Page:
I recently discovered that while in the U.S. Army, a friend of mine had become a “Nuclear Veteran.”  No, he was not at Hiroshima nor Nagasaki.  He became a nuclear vet while stationed near Las Vegas, Nevada, at Camp Desert Rock.  It was there that over a three month period  soldiers were required to experience a nuclear explosion so they would be prepared to attack after someone dropped a bomb. (this experiment was referred to by the military as “Operation Upshot Knothole”)  Trenches were dug, the soldiers hid in them while nearby the bomb was exploded – some by cannon, some dropped from the air, and some from towers.  During that time there were 11 bombs exploded.  Our soldiers experienced a bright light, like that from an arc welder.  They were instructed to not look at the light, and to wait until after the shock wave and light had ended.  At that time they exited their trenches.

My friend described seeing sheep near the explosions with burned eyes.  Some of the government documents describing operation Upshot Knothole mention soldiers too near the explosions, and whose dosimeters registered too high, were required to exit the dangerous area on foot as they ran to awaiting trucks in the safe area.

Obviously, proximity to a nuclear bomb explosion can cause radiation damage to the human body as we learned from the Japanese.  And remember that thousands of Americans visited the Japanese sites after the military entered Japan, and walked around the site of the explosion, breathing in all that radioactive dust.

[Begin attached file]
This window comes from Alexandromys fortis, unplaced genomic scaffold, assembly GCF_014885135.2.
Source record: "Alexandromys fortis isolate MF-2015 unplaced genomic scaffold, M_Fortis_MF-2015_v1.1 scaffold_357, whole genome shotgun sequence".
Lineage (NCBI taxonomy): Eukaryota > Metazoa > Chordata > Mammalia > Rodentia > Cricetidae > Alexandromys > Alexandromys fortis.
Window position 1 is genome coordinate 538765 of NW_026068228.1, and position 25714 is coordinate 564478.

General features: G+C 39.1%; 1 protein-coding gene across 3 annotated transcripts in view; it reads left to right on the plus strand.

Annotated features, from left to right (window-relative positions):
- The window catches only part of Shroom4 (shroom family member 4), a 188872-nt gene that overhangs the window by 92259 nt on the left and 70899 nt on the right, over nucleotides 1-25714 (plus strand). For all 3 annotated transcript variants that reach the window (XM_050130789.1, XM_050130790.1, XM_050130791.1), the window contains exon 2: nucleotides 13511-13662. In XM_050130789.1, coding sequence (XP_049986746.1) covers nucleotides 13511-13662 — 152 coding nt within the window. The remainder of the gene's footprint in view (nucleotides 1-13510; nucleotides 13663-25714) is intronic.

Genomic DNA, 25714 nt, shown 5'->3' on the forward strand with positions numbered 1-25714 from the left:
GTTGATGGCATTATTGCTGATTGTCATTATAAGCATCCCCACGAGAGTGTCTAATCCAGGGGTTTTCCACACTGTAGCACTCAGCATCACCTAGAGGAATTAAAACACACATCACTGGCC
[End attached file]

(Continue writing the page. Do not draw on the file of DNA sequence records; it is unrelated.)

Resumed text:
The American government eventually admitted that radiation exposure may have caused these Americans to have health problems.  Legislation was passed that created a presumptive list, a list of cancers, that if suffered by a person who was exposed to nuclear testing, or in some cases, working around nuclear materials, the government would presume the cancers came from the radiation exposure.  These presumptive cancers are mostly related to breathing or ingesting the radioactive dust.  If you or a deceased loved was a nuclear veteran who had one has had one of these cancers, the government can provide you monetary compensation for the illness.  If the veteran had other cancers, and his radiation exposure was high enough, he may also be eligible for compensation.

In a recent conversation with the daughter of a veteran who was dying from his exposure, I learned that not only the U.S. government is guilty of subjecting their soldiers to such testing.  Most of us remember the testing that was done at Bikini Atoll and other sites in the Pacific.  Soldiers from other allied militaries were present for some of those tests.  England is making it difficult for their nuclear veterans to claim their compensation, too.  This daughter of a victim explained that even the children born to nuclear testing veterans have suffered birth defects.

My address is 1704B Main Street in Marion, web page address is LauterjungLaw.com, and the phone number is 618-997-LLAW (5529).  The next column will provide information about pursuing a claim for a nuclear veteran.  For copies of any of my past columns, see my website, or access my blog through the website

Categories: Nuclear Vets

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